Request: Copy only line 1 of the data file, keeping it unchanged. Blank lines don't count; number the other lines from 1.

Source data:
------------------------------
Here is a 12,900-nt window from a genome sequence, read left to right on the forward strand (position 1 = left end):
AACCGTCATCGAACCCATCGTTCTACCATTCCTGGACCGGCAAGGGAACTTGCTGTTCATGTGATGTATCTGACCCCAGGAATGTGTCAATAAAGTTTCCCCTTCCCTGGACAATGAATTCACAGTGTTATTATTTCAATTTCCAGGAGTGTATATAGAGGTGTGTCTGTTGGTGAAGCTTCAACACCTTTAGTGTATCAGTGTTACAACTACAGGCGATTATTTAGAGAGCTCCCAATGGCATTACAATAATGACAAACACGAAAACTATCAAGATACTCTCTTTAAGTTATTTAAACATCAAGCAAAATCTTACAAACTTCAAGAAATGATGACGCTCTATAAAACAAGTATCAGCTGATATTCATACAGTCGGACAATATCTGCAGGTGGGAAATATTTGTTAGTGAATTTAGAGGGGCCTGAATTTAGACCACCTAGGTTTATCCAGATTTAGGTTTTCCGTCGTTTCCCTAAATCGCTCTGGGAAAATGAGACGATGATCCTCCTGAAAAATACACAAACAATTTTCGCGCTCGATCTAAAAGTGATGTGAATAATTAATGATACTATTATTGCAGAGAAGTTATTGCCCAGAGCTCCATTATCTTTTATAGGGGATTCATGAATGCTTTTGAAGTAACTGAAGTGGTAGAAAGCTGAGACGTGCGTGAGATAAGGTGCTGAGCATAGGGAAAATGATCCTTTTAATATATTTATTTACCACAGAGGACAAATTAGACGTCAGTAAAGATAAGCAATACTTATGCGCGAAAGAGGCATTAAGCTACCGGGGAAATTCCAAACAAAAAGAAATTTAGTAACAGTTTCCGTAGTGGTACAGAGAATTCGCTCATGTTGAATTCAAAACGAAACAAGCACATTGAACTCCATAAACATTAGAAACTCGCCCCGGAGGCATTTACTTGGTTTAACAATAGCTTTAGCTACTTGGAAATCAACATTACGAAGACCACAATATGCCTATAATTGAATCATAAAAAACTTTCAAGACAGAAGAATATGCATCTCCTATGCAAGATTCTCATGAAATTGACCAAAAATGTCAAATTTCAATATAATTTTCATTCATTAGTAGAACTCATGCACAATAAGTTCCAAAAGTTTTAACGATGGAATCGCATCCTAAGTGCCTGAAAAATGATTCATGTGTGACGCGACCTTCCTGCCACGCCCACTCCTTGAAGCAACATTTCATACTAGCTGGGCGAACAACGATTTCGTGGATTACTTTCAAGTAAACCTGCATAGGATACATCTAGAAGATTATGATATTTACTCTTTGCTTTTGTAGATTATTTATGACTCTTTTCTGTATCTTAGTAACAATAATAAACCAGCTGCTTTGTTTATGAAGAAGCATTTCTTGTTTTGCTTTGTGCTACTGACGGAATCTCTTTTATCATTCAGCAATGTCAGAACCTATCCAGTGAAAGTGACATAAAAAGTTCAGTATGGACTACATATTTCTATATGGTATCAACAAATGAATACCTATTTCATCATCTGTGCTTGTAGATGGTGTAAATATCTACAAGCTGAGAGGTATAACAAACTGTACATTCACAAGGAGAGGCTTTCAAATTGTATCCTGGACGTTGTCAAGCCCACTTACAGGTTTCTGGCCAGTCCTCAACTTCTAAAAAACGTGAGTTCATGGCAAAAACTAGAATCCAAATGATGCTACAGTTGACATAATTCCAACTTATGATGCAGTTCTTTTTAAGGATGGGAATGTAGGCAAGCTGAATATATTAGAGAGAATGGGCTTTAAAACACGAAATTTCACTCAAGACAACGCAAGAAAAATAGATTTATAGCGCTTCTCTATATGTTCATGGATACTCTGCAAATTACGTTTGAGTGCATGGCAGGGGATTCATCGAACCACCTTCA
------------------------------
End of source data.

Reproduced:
Here is a 12,900-nt window from a genome sequence, read left to right on the forward strand (position 1 = left end):